Researchers cite elements to help Latino students
The Salt Lake Tribune
By Ronnie Lynn
High academic standards, strong teachers and extra help
for struggling students: Those are key elements of a state proposal to improve
public schoolchildren's academic achieve- ment.
They also are essential to closing the nationwide achievement gap -- also
found in Utah -- between Latino and Anglo students, a national advocacy group
Latinos have long been the largest minority group in Utah, and they pass
year-end standardized tests at a much lower rate than their Anglo peers.
Coinciding with Hispanic Heritage Month, researchers at the Washington,
D.C.-based Education Trust released a report Tuesday detailing trends in
academic performance, high school graduation and college attendance among Latino
students as compared to their Anglo peers.
While economic disadvantage and language barriers are factors in Latino
students' academic performance, schools should focus more attention and
resources on students who need the most help, said Paul Ruiz, a principal
partner at the Education Trust.
"What matters most is the kind of curriculum, the richness of that
curriculum, the quality of the teaching staff, the supports we provide for kids
and the [attitude] that we're not going to come up with excuses," he said.In
Utah, about 50 percent of Latino students scored proficient on year-end
standardized tests in math and language arts in 2002, the most recent available
by ethnicity. By contrast, 75 percent of Anglo students passed the math test,
and 81 percent passed the language arts test.
Results from state standardized tests given this spring will be available by
ethnicity in coming weeks.
Many will be watching to see if they mirror improvements shown on the 2002
National Assessment of Educational Progress test in reading, in which Latino
fourth-graders in Utah made significant gains since 1998, jumping from 190 to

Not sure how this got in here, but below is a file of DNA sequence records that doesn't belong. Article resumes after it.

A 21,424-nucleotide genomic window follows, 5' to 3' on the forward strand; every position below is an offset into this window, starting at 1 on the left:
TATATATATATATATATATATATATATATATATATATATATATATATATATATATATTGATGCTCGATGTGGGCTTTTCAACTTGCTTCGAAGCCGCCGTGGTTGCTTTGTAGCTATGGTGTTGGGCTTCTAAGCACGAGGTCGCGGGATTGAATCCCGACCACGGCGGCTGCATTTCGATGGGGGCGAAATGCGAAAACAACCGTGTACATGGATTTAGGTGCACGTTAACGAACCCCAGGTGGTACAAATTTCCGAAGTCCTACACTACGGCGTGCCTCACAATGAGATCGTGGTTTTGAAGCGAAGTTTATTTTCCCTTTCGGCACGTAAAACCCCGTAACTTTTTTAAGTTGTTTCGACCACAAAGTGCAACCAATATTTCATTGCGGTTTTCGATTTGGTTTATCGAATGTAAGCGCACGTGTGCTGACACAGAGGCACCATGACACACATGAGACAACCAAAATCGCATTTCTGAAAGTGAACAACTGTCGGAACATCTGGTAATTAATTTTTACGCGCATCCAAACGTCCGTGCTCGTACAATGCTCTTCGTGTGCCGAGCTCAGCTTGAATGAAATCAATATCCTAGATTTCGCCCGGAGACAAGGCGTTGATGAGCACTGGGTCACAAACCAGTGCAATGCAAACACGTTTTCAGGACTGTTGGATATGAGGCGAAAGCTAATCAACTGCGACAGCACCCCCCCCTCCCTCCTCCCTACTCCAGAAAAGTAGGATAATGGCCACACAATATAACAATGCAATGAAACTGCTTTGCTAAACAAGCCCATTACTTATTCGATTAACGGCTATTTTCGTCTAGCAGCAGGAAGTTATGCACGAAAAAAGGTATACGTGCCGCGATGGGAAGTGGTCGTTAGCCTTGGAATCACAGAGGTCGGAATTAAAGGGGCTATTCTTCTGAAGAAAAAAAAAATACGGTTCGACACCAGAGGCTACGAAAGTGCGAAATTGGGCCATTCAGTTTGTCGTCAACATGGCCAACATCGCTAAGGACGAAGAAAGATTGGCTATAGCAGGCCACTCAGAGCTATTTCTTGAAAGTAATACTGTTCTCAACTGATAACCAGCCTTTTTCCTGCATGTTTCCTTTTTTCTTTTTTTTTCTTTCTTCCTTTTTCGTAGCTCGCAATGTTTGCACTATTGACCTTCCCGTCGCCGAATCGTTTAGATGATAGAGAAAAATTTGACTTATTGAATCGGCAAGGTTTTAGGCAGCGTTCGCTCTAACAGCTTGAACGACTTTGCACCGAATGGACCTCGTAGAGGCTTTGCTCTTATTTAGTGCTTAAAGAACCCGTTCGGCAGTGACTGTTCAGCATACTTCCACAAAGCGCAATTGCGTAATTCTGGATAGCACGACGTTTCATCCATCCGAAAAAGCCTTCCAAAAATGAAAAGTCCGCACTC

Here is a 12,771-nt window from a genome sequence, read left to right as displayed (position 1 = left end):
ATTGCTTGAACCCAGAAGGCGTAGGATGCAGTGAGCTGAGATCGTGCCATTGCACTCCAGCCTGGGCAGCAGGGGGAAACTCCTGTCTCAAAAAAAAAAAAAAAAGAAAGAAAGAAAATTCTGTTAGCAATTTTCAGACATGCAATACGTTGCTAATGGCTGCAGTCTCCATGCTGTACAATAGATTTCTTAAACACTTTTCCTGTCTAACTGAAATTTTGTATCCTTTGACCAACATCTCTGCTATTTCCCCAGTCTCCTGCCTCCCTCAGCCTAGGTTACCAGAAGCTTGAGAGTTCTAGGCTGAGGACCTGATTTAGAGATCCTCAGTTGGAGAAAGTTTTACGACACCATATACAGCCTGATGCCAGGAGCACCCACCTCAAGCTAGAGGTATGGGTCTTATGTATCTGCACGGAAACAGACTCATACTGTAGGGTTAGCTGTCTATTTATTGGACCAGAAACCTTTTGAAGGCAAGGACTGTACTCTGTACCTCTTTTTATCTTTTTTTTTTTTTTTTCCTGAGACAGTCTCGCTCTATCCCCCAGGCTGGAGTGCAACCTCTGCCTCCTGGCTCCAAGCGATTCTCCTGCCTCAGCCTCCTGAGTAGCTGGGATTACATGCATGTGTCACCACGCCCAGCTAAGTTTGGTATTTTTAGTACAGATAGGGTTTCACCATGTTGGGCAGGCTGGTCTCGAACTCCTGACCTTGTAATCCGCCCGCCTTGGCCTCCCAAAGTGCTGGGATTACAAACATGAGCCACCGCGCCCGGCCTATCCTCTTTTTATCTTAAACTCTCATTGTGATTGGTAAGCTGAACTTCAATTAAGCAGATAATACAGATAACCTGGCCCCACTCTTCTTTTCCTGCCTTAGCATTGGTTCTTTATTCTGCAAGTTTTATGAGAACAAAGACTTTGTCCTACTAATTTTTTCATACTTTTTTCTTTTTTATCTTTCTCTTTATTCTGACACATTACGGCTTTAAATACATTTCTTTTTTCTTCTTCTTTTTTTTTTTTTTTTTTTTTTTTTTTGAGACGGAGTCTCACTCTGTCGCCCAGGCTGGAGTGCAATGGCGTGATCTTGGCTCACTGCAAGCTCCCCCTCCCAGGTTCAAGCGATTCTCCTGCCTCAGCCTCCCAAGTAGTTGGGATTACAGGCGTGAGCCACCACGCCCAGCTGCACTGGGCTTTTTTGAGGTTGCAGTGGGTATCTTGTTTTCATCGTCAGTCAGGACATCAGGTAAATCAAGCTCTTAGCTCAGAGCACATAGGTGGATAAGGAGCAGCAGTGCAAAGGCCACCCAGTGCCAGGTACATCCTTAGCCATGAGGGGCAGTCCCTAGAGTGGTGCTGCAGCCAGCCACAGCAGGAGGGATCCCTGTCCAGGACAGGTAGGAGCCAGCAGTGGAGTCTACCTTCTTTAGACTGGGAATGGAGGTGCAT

201 on a 500-point scale. Their scores are on par with the national average of
199 for Latino students.
Anglo fourth-graders also improved in the same period, moving from a 220
score in 1998 to 224 in 2002.
The national average for this group was 227. Anglo eighth-graders in Utah
scored 267, about the same as in 1998, but slightly behind the 2002 national
average of 271.
According to the 2000 census, Utah's Latino population grew to 200,000,
about 9 percent of the state's population. State demographers and education
officials expect the trend to continue.
The projected growth is one of the reasons the state Board of Education is
proposing a $393 million reform plan that bolsters teacher training, tutoring,
before- and after-school programs and other services for students who struggle
to meet academic standards.
State Superintendent Steve Laing told lawmakers last week that Utah's
changing demographics only heighten the need for extra services.
Nationwide, Latino 12th-graders score at about the same levels of Anglo
eighth-graders in math and reading, according to The Education Trust's analysis
of test scores.
The achievement gap plays out beyond the public school system, as Latinos
graduate from high school and attend and complete college at lower rates than